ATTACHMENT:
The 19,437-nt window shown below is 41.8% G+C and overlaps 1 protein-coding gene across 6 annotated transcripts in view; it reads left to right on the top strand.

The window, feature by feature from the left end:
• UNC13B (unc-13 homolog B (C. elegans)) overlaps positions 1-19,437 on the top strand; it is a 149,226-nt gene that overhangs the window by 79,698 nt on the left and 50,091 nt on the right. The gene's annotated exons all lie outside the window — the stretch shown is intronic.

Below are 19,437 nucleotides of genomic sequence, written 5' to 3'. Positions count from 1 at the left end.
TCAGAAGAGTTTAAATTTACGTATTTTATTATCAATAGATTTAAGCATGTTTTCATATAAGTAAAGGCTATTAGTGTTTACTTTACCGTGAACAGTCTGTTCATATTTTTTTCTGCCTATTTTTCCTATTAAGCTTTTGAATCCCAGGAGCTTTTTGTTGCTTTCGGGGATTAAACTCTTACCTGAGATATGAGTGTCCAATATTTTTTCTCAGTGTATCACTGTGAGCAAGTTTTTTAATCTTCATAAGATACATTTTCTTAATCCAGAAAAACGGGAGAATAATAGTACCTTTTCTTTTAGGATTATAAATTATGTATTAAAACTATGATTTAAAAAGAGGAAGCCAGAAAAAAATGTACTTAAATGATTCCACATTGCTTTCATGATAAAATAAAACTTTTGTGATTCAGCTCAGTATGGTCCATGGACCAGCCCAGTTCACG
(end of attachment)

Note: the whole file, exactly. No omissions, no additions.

The 19,437-nt window shown below is 41.8% G+C and overlaps 1 protein-coding gene across 6 annotated transcripts in view; it reads left to right on the top strand.

The window, feature by feature from the left end:
• UNC13B (unc-13 homolog B (C. elegans)) overlaps positions 1-19,437 on the top strand; it is a 149,226-nt gene that overhangs the window by 79,698 nt on the left and 50,091 nt on the right. The gene's annotated exons all lie outside the window — the stretch shown is intronic.

Below are 19,437 nucleotides of genomic sequence, written 5' to 3'. Positions count from 1 at the left end.
TCAGAAGAGTTTAAATTTACGTATTTTATTATCAATAGATTTAAGCATGTTTTCATATAAGTAAAGGCTATTAGTGTTTACTTTACCGTGAACAGTCTGTTCATATTTTTTTCTGCCTATTTTTCCTATTAAGCTTTTGAATCCCAGGAGCTTTTTGTTGCTTTCGGGGATTAAACTCTTACCTGAGATATGAGTGTCCAATATTTTTTCTCAGTGTATCACTGTGAGCAAGTTTTTTAATCTTCATAAGATACATTTTCTTAATCCAGAAAAACGGGAGAATAATAGTACCTTTTCTTTTAGGATTATAAATTATGTATTAAAACTATGATTTAAAAAGAGGAAGCCAGAAAAAAATGTACTTAAATGATTCCACATTGCTTTCATGATAAAATAAAACTTTTGTGATTCAGCTCAGTATGGTCCATGGACCAGCCCAGTTCACG